…a good homemade soup in these days of the can opener is almost a unique and always a satisfying experience. ~ Julia Child
The all day simmer. The intoxicating aroma. The long awaited first bowl.
It’s just about the most perfect thing in the world. There are not many weekends when the soup pot isn’t bubbling on the stove making luscious chicken stock, a vegetable soup or a decadent chowder.
As I stirred yesterday’s simmering white vegetable and bean soup, I couldn’t help but think soup is Simple Abundance in a pot. Out of what another might throw away, I had a steamy concoction of goodness that is not only satisfying for the stomach, but the soul as well.
The secret to the perfect soup is time, patience and as Julia would say a “what-the-hell attitude.” I started making soup from fixing up something canned. From there I graduated to soups with store bought stock. Now I can confidently say I’ve graduated to fully homemade soup, stock and all.
Patience and Time
For me it’s an all day process. I start with left over bones I keep in the freezer. Julia taught me the secret to an amazing stock that I’d missed in my self taught training. Brown the chicken bones. Who would have thought that one step would make all the difference in the world. I’ve included my chicken stock recipe below to spare you with the boring details.
Suffice to say, soup is the ultimate example of abundance for me. Making a stock re-centers me. Chopping the vegetables becomes a meditation. Combining the right spices and seasonings, magic.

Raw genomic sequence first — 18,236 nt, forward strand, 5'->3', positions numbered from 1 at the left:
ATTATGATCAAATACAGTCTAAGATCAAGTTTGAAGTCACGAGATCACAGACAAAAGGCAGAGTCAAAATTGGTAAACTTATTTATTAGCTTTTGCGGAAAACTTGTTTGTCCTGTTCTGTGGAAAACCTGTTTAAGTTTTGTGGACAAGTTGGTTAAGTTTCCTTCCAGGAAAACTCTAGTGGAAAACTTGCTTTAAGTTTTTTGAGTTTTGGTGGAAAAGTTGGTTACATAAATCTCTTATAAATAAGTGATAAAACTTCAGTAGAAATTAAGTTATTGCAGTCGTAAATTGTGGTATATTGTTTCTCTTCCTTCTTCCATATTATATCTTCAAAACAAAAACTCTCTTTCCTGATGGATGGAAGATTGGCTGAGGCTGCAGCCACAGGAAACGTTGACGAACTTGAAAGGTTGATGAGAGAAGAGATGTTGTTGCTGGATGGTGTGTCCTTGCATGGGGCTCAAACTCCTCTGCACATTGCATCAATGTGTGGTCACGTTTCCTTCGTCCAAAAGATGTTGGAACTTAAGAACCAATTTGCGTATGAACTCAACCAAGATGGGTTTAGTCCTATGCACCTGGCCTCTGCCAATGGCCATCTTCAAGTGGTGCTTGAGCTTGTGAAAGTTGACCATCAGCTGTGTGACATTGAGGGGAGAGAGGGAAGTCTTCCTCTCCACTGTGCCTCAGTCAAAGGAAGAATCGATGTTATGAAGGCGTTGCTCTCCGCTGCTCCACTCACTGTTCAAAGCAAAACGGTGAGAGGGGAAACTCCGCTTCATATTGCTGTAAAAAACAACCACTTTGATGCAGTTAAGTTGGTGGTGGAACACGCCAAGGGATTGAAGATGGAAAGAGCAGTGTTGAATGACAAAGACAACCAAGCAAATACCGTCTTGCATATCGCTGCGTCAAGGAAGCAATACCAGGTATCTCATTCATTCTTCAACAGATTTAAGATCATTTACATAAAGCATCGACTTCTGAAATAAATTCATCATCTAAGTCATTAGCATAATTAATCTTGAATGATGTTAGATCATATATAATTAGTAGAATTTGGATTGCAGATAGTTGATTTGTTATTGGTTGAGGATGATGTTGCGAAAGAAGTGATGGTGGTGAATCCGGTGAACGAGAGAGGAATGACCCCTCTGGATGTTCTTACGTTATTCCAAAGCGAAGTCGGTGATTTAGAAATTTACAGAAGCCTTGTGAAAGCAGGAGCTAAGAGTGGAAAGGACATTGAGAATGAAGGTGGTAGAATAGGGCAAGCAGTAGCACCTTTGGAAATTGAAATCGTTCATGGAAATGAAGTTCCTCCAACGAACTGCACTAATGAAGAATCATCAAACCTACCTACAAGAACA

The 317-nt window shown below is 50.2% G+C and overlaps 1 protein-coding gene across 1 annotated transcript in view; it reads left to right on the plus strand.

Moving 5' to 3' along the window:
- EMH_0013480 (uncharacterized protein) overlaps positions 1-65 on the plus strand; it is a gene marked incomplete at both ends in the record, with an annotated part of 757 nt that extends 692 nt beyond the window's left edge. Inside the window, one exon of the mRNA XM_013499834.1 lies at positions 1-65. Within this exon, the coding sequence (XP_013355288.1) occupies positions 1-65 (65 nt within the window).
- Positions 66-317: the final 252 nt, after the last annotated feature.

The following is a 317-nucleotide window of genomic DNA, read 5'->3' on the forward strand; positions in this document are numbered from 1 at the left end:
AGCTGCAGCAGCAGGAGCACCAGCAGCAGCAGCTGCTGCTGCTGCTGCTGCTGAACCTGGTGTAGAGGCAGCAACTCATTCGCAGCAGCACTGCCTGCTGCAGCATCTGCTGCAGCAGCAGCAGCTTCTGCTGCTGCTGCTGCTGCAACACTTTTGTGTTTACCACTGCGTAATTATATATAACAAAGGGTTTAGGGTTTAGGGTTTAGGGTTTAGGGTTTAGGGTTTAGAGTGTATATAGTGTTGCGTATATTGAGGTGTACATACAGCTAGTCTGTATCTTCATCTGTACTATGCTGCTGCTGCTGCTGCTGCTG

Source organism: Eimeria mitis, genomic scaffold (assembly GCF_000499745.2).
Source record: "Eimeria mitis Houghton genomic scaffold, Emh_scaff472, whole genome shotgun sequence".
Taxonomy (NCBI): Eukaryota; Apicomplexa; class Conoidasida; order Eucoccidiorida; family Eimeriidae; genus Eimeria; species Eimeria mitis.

If you had to pick one food that depicts abundance to you what would it be?
Jen’s Chicken Stock
- Bones from at least one chicken. We save our bones in the freezer. When our bone bag is full, it’s time for stock.
- Odds and ends from onions, carrots, celery if you have them. Since I make stock on a regular basis I keep the odds and ends from the week’s vegetables in a container in the refrigerator. If you don’t add 2 carrots, 2 stalks of celery, an onion and some garlic if you want.
- Olive Oil
Heat the olive oil in a large stock pot. Add the chicken bones. Let them brown, but watch them so they don’t burn. About half way through the process add the vegetables, thyme, bay leaves and peppercorns. You’re looking for some caramelization on the bottom of the pan. This takes about 15-20 minutes depending on how many bones you have.
Add water to cover the bones. Simmer partially covered for 1 1/2 – 2 hours. Your kitchen will smell heavenly.
Strain the bones, etc. at the end of the cooking. You can start a soup at this point or freeze the stock you made.
Note: You’ll notice I didn’t add any salt to the mixture. This is because when you make a soup, the stock will continue to condense. If it contained the “right” amount of salt at the beginning, it would be too salty at the end.